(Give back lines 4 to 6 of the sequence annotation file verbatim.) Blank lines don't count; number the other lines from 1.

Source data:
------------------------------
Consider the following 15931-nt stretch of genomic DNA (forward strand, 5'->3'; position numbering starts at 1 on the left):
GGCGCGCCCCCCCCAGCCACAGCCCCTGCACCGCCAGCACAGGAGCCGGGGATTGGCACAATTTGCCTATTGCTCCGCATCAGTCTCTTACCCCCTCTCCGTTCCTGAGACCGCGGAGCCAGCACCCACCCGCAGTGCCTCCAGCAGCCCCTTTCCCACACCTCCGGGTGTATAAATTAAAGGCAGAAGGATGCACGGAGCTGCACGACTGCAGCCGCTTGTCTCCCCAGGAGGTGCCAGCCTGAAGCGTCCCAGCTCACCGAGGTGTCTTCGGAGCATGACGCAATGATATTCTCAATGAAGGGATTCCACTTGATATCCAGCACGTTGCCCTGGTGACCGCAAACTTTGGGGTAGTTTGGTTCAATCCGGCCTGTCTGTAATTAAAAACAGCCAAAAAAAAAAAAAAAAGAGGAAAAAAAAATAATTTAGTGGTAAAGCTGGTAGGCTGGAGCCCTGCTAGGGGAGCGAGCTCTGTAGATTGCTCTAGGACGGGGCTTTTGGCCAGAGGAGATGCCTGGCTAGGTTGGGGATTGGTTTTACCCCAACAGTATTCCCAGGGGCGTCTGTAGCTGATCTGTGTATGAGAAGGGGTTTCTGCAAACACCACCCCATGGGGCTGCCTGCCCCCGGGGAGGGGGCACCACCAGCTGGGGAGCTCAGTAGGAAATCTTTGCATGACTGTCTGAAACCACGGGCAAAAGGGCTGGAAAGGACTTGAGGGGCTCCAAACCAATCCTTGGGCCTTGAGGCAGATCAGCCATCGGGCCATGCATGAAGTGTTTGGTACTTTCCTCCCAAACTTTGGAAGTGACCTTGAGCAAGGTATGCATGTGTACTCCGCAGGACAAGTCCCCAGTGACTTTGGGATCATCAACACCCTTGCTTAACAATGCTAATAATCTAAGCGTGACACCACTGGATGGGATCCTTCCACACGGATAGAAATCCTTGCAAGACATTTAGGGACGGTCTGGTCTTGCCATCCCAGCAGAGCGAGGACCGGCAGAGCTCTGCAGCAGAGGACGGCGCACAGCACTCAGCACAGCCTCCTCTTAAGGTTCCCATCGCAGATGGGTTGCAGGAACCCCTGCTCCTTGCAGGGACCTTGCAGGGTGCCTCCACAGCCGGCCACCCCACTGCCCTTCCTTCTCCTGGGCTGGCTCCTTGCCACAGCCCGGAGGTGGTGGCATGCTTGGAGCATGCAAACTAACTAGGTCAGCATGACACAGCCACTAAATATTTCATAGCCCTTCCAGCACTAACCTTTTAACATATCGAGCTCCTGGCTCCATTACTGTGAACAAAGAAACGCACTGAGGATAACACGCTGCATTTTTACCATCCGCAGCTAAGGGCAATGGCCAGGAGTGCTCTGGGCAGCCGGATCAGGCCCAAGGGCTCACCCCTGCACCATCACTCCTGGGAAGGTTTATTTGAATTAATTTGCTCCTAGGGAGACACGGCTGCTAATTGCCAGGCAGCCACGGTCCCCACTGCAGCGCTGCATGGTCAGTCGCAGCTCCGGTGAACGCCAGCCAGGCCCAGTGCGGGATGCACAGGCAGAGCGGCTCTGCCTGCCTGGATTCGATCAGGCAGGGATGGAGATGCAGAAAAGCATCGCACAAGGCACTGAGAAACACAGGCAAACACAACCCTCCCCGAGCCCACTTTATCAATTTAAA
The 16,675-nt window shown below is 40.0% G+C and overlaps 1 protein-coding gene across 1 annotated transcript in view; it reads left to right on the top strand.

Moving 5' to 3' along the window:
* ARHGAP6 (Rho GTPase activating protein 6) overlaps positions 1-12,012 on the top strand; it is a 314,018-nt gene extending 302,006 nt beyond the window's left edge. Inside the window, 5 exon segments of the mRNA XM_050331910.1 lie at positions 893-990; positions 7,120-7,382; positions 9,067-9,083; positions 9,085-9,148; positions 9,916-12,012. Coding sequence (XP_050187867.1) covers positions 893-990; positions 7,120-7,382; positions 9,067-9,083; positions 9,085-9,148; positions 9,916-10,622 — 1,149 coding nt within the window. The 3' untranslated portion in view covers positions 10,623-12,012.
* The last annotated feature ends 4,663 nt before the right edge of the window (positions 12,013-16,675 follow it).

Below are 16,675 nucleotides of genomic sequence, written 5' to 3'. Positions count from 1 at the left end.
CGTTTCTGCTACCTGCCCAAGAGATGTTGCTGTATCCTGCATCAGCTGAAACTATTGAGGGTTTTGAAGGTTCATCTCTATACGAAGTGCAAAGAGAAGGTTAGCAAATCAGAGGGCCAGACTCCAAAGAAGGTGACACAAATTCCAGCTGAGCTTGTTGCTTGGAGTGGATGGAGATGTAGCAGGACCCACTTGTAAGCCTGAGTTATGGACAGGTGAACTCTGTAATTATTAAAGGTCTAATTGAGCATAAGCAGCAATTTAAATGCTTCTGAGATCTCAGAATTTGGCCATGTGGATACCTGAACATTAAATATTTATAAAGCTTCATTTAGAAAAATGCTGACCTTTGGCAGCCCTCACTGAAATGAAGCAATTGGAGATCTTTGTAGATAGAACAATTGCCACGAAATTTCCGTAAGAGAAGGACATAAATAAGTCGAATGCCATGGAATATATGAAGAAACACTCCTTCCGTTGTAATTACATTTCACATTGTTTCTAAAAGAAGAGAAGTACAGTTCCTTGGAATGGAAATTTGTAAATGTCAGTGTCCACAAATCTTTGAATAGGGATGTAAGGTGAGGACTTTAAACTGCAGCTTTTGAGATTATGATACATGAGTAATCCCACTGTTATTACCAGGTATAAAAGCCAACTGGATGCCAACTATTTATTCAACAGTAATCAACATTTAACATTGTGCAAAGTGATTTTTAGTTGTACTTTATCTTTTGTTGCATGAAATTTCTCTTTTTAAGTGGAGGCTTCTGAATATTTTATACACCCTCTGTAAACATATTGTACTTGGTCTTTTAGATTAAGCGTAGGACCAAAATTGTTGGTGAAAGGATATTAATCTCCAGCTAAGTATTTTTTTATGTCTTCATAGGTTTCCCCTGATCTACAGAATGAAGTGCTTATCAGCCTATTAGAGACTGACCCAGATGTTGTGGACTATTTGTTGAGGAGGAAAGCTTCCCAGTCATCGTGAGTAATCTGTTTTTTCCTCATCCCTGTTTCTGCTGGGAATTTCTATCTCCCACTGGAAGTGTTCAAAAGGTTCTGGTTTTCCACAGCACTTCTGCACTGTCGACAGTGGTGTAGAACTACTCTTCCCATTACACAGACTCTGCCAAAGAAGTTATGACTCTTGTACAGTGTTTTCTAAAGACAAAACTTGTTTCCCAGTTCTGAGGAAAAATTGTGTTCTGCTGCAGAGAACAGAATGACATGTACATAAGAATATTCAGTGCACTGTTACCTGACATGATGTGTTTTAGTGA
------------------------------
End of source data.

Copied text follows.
Moving 5' to 3' along the window:
* ARHGAP6 (Rho GTPase activating protein 6) overlaps positions 1-12,012 on the top strand; it is a 314,018-nt gene extending 302,006 nt beyond the window's left edge. Inside the window, 5 exon segments of the mRNA XM_050331910.1 lie at positions 893-990; positions 7,120-7,382; positions 9,067-9,083; positions 9,085-9,148; positions 9,916-12,012. Coding sequence (XP_050187867.1) covers positions 893-990; positions 7,120-7,382; positions 9,067-9,083; positions 9,085-9,148; positions 9,916-10,622 — 1,149 coding nt within the window. The 3' untranslated portion in view covers positions 10,623-12,012.
* The last annotated feature ends 4,663 nt before the right edge of the window (positions 12,013-16,675 follow it).